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Journal Article


MacDonald CV, Brooks CJ, Kozey JW, Habib A. Appl. Ergon. 2011; 42(2): 314-320.


Survival Systems Ltd. 50 Mount Hope Avenue, Dartmouth, Nova Scotia B2Y 4K9, Canada; School of Health and Human Performance, Dalhousie University, 6230 South Street, Halifax, Nova Scotia B3H 3J5, Canada.


(Copyright © 2011, Elsevier Publishing)






Canada is considering the development of a new standard for infant/child life jackets. Eight currently available (approved and non-approved) infant/child life jackets were procured for evaluation. Fifty-six participants were chosen as a sample of convenience from the general public for testing. The life jackets were divided into two groups of four, which were donned on a soft infant manikin procured from the Red Cross. In 224 attempts at donning, only 43 (19%) attempts resulted in the life jacket being donned correctly in less than 1 min. Only one life jacket came close to a good design and passed the life jacket standard for donning time and accuracy. Failure rates were observed across all the participants irrespective of age, gender, experience with children and experience with recreational marine equipment. Accuracy and speed of donning the life jacket were hampered as the number of donning sub-tasks increased. It was concluded that it is possible to design a life jacket that can be donned correctly in under 1 min. The life jacket must be of simple, intuitive design and fall naturally into the anatomical shape of the child. A minimum number of ties, zips and clips should be used in the design, and if such connectors are used they should be color coded or of different shapes and sizes to avoid confusion.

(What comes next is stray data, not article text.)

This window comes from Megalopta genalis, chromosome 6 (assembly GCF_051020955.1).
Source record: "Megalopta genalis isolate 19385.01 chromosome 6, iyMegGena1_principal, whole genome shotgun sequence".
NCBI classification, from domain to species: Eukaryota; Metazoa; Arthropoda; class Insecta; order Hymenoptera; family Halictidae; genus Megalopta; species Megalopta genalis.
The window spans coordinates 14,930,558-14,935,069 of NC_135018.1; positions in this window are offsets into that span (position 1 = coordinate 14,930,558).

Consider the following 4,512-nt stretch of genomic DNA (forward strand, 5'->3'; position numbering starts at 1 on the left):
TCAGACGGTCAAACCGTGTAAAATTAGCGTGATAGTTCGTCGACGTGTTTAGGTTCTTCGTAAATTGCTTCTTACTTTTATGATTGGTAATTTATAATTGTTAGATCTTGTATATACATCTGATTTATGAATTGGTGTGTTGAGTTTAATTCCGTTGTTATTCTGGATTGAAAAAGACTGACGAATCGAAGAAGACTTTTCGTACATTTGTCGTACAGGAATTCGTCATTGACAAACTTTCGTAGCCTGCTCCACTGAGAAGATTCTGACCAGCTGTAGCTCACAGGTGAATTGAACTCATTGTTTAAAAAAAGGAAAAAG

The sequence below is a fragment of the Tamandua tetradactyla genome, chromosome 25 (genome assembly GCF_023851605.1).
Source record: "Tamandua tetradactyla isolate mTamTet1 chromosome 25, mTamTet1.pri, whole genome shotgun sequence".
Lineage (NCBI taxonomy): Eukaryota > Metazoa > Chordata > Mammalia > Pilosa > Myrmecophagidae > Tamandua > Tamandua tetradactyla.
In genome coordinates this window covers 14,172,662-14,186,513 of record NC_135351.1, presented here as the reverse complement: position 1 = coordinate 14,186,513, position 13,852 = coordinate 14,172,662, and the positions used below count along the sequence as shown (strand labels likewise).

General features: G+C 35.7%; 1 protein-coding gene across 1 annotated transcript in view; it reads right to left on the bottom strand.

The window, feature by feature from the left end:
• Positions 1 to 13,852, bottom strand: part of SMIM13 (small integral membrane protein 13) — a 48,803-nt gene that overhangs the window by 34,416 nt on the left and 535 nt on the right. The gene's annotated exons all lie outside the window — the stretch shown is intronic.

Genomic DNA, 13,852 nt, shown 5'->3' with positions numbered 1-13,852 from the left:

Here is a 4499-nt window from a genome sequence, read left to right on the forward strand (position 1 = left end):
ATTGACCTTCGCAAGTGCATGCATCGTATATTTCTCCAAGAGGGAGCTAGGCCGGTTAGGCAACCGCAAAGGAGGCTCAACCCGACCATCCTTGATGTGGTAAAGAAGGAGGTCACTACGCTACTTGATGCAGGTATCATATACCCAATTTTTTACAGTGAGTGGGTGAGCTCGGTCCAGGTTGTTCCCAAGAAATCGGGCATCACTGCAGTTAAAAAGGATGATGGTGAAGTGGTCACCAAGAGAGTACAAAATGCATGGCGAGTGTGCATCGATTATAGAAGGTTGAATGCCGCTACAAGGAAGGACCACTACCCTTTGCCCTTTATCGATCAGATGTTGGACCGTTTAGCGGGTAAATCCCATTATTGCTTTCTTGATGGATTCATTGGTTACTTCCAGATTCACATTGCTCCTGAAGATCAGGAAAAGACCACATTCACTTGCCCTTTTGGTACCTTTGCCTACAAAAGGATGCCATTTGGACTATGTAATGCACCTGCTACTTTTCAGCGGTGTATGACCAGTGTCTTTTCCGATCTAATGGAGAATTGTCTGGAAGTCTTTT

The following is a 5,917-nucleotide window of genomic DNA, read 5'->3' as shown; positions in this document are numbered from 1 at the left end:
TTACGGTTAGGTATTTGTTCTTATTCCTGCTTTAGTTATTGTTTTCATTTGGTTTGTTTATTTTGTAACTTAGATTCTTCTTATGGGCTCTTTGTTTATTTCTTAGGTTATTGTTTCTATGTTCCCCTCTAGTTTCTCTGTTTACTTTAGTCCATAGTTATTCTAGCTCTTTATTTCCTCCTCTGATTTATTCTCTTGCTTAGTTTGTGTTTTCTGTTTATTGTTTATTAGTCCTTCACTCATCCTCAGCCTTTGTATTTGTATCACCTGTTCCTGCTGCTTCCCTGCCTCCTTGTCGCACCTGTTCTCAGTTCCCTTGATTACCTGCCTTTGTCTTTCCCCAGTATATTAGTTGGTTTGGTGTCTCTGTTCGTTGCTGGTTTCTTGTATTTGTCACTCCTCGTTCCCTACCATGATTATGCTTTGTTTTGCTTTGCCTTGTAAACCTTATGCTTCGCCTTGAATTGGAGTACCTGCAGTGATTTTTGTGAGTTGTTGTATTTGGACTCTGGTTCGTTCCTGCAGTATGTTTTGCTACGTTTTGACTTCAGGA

Language: en


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